--> This brought the conversation around to Rios, the '99 first-round draft pick chosen from a Puerto Rican high school because Interbrew didn't want to pay first-round draft money. Scott was pretty high on Rios. "He's still growing into his body... He's a contact hitter, and he's a big guy. He shows lots of power in batting practice -- I've seen him hit some balls a long way," but it hasn't shown up in games yet. "He's learning that he doesn't need to swing at first-pitch fastballs," said Scott. "It will take him a little while, to learn that [completely]."

The news was less good about fellow bargain-baby Miguel Negron. "We've basically had to break down his swing and change his entire approach at the plate," Scott noted. Negron has pop in his bat, but when he cracks a home run, he makes the classic young player mistake of getting overexcited and going up to the plate looking to jack another one. "He needs to learn to hit," Scott said, rather bluntly. For what it's worth, he added that both Rios and Negron can play centerfield.

--> They were running short on time when they got to their last question, the 2002 draft (BA said the Jays had the best draft of any team last June). Scott spoke very highly of Russ Adams, and was pretty excited about all the young pitching they collected. I'll be posting an in-depth look at the Jays' A-Ball prospects in a week or so, if you're interested.

So there you have it -- nothing earth-shattering, though it's interesting that Arnold will start at AAA. I'm becoming more convinced that if he holds up well at Syracuse, Arnold could be in a Toronto uniform by September, either for a visit or for a permanent locker assignment. Keep in mind, of course, that Scott will be positive by nature about his team's prospects, and that you're not likely to hear him diss his own youngsters on the radio. But it was entertaining all the same: he's a smart, well-spoken guy, and he clearly has a plan for this farm system and likes the players he's collecting to implement it.

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Coach - Saturday, February 08 2003 @ 09:13 AM EST (#96867) #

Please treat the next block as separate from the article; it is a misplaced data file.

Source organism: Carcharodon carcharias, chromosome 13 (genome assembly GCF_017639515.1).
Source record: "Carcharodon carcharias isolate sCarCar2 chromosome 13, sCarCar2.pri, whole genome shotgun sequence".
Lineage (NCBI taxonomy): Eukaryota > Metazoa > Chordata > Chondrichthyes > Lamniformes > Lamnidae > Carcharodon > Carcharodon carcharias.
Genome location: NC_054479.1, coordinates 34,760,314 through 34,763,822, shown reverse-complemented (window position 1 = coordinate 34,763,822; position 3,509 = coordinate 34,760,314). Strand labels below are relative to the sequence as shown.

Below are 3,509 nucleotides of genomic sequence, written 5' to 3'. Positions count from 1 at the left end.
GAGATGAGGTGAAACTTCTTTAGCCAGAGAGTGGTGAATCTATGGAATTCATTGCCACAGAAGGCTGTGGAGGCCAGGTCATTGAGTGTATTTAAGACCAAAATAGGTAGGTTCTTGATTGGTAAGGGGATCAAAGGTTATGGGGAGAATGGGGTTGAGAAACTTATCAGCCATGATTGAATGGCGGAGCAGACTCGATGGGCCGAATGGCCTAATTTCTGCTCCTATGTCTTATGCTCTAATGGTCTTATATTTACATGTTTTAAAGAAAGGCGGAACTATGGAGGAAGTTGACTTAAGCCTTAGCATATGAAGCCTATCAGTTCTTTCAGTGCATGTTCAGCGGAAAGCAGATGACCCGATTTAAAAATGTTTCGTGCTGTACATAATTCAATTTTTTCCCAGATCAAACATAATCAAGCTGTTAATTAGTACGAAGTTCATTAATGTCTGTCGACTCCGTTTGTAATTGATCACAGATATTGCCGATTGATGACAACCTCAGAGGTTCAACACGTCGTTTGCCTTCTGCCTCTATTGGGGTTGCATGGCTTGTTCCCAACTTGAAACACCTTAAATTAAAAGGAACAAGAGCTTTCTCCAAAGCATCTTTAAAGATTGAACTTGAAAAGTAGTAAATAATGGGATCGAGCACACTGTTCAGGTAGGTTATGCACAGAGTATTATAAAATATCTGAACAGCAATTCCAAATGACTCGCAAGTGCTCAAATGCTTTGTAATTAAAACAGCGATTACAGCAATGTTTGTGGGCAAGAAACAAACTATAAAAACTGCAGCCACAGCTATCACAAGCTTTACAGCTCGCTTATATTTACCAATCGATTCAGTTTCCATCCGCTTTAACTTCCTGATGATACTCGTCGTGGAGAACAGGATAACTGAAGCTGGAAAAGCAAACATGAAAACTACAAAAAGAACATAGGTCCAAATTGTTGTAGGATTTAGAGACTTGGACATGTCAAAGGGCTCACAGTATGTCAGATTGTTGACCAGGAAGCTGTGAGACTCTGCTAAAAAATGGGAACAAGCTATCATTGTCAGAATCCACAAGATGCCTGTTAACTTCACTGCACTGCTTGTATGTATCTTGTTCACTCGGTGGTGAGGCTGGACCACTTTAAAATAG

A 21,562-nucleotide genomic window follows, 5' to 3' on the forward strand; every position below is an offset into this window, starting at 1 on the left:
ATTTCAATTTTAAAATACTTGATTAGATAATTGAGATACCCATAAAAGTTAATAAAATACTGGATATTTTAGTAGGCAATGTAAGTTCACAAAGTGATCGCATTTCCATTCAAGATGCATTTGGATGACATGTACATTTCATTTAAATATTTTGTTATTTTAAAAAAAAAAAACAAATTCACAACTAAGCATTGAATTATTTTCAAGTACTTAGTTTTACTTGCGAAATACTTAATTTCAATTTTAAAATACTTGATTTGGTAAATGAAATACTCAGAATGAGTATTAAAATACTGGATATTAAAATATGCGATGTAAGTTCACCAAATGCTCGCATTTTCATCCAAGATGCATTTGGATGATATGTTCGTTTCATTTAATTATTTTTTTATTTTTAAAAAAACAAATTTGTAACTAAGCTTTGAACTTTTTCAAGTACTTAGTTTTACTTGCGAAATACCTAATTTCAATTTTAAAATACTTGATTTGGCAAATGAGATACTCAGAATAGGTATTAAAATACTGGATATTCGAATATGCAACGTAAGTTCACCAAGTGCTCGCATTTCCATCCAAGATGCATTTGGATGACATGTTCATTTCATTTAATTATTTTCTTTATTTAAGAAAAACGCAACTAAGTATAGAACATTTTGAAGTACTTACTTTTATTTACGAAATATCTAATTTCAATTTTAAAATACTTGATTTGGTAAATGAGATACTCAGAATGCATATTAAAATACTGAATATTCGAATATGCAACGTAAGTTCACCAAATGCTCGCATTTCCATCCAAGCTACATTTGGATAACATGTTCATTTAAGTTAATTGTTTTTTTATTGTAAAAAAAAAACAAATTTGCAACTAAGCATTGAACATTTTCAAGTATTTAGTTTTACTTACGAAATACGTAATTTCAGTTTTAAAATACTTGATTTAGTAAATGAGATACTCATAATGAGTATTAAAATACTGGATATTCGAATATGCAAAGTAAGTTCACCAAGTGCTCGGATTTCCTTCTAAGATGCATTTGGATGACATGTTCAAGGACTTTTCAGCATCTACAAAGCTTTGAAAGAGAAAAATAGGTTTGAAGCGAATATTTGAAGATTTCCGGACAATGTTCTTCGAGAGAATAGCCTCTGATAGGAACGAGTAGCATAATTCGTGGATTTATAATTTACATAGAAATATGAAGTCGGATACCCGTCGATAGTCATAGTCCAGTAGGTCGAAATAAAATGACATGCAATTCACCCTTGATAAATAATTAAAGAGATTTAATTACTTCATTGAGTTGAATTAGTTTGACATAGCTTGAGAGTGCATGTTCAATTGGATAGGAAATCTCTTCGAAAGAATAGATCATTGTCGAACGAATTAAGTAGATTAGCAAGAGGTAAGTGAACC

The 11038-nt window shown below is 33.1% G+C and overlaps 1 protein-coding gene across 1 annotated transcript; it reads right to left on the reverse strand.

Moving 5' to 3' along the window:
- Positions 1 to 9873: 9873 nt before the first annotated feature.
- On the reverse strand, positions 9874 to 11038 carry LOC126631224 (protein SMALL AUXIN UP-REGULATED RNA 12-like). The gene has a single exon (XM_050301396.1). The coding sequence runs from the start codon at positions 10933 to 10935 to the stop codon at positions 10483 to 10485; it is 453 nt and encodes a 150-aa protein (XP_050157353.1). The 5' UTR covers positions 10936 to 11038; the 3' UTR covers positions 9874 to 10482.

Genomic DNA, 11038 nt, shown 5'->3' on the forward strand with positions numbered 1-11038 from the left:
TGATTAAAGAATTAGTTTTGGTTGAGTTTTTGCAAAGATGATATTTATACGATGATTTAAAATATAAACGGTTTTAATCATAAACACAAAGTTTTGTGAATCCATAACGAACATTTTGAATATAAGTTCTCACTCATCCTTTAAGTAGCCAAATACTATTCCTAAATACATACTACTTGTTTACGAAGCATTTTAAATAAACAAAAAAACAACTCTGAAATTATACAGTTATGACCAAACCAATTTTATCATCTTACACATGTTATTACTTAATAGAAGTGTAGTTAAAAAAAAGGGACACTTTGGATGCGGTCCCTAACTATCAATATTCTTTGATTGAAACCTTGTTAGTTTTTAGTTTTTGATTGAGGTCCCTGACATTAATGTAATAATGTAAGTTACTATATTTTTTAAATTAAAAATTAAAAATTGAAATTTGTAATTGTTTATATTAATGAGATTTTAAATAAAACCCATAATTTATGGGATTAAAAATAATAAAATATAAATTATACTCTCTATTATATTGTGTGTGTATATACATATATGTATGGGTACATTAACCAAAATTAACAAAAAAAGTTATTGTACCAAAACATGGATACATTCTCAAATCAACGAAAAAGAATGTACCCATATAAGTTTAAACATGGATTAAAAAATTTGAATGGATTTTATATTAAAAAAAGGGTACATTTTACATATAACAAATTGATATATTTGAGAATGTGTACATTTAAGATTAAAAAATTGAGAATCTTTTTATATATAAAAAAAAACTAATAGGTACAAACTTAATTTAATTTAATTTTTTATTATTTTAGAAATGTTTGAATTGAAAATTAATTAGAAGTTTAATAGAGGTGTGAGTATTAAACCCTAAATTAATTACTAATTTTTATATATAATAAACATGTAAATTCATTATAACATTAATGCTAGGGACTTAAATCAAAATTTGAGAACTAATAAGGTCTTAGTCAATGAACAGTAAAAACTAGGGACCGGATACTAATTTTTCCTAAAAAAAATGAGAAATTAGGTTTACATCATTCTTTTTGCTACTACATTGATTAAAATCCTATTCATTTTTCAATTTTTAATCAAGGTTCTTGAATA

Between Jordan's rusty stenographic skills and my faulty memory, I would say this is verbatim. News-wise, if we weren't already so thorough around here, there might have been more useful stuff in the interview, but Arnold going to AAA was a slight surprise to me, and maybe I've been too hasty in dismissing Rios. What I like best is that philosophy -- not only does it tell the lower-round draft picks they're on equal terms with #1, it ensures that a high pick won't get complacent.

Wanting to know more about Dick Scott -- if this is him, it was a brief cup of coffee indeed -- I came up almost empty on Google, but there was a manager by that name with the Southern League's Huntsville Stars in the mid-90's, and more recently, he was a coach, then advance scout with the Arizona Diamondbacks. Quite probably, he had known J.P. (and/or Tosca, Butterfield, LaCava...) for a while, and there was mutual respect. I know if Jordan gets the call to be the next Expos GM, I'm expecting a job offer, as manager, hitting coach or at least PA announcer.

Bill Livesey, the other farm system guru hired almost immediately when J.P. took over, was a successful scout who rose to Player Development Director with the Yankees, then assistant GM in Tampa. Same story, I'm sure -- a guy Ricciardi knew and liked, who jumped at the opportunity to be part of something unique in Toronto. Fans notice the changes on the 25-man roster more often, but the complete overhaul of the entire organization in the same short time frame has been equally impressive. Keith Law brings a perspective to player evaluation that is lacking in most front offices, and the scout types who disagreed with the new approach are gone. A great first draft, the consolidation of farm teams into a smaller area (one time zone) and many smart hires among the minor league coaching staffs will all pay dividends.